Next, there is no single or common data model available within any one of the EDA vendors. Even if there were, the argument that standardizing on one data model throughout the flow gives you a better overall implementation and verification solution doesn’t hold either. No one supplier is good at everything (e.g., custom, P&R, verification, extraction, etc.). Trying to standardize on a “single” data model and supplier means you are choosing a suboptimal overall flow. Leading companies use the best-in-class tools from each vendor across at least two data models.

Third, most companies use custom and P&R tools from multiple EDA vendors. Standardize on a proprietary/pseudo-proprietary format from one vendor, and it won’t work with any of the others—clearly, interoperability will be a problem. And given that most companies change their preferred P&R or custom design tool every technology node or two, standardizing on a proprietary format means their flexibility to change is significantly curtailed.

Finally, the pseudo-proprietary formats also suffer the issue previously alluded to—when new features are needed, the source company may hold them in proprietary status, often delaying open availability by months, if not years. This has been a significant problem at the 20-nm node, with double patterning driving the need for extensions to DEF and OA that were available from the supplier controlling the format long before they were available to other EDA vendors and users across the ecosystem.

So what are the tradeoffs with OASIS? It is an open standard that can be used for IP through full chip (i.e., front end of line (FEOL) and BEOL designs). All three major EDA suppliers can read and write it reasonably well. It provides an enormous reduction in data volume (see the figure). And, OASIS capabilities in P&R and physical verification tools are mature. The larger challenge is standardizing on the use of OASIS in IP implementation and the ability of homegrown customer and second-tier EDA applications to read and write OASIS data.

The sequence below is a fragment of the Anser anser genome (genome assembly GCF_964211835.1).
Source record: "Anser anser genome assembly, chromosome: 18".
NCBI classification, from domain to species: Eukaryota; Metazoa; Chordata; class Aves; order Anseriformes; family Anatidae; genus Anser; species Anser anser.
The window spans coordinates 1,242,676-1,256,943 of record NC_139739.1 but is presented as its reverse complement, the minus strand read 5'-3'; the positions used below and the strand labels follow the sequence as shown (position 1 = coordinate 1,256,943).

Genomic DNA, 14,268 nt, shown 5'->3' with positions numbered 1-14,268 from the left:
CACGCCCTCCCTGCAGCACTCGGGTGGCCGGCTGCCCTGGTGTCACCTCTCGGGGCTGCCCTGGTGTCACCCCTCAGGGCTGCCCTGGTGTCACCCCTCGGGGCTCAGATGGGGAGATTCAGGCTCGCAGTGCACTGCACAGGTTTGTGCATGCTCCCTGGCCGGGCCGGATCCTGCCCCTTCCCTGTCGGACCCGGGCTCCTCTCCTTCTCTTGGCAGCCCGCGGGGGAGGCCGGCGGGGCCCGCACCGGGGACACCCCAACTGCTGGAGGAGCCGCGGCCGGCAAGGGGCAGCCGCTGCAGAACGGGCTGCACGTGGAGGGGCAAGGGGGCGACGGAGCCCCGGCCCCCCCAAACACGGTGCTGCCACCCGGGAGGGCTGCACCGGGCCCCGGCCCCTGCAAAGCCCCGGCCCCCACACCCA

OASIS can significantly reduce the size of most design databases compared to GDSII.

A Practical Path Forward

The foundries and many advanced-node fabless companies have adopted (or are in the process of adopting) OASIS on the manufacturing side. Now is the time to make the same change on the design side. Your company’s move to 20 or 16/14 nm creates a natural opportunity to make the transition to OASIS.

To meet the foundry design rules, IP for 20 and 16/14 nm must be new. You can’t just shrink IP from the prior node. Most companies will only move one design team at a time to 20/16/14 nm. Since you are retooling your flows and IP during this jump for one design team, change the data format to OASIS at the same time. There is even a GDS2OASIS conversion utility (donated by Mentor) that is available to anyone using OASIS.

Since the greatest data size pain is felt at the back end (i.e., P&R to physical verification and tapeout to foundry), and these tools/flows are more prepared, start here. One note of caution—you want to avoid conversion to OASIS at the last minute in your flow. You want to be performing continuous physical verification in the format you will be taping out to the foundry, because errors found early are cheap and easy to fix. A last-minute conversion can lead to expensive errors (in both time and resources) that are only discovered when your tapeout is already under significant schedule pressure and management is watching. So throughout the custom and/or P&R implementation process, you should stream out/in to physical verification and fill in OASIS.

The custom/IP tools appear to be less prepared to move to OASIS. That said, the data volume problem is only going to continue to get worse, so start your transition now for IP as well, and drive your EDA suppliers to work out their tool support issues. For IP, it’s particularly important to try to avoid having a heterogeneous mix of OASIS and GDSII. A mixed-format flow forces a more complex design and verification flow, with conversion back and forth between different formats—a difficult and error-prone operation.

Creating your new IP in OASIS format will prepare you for the future. Using OASIS as your common exchange format will significantly reduce data volume. With less data to move around, your EDA tools will likely run faster, and tapeout to your foundry will be far easier than dumping a disk drive into a FedEx box. That’s good news to an industry thirsty for change.

Michael White is the product marketing director for Mentor Graphics’ Calibre Physical Verification products. Prior to Mentor Graphics, he held various product marketing, strategic marketing, and program management roles for Applied Materials, Etec Systems, and the Lockheed Skunk Works. He received an MS in engineering management from the University of Southern California and a BS in system engineering from Harvey Mudd College.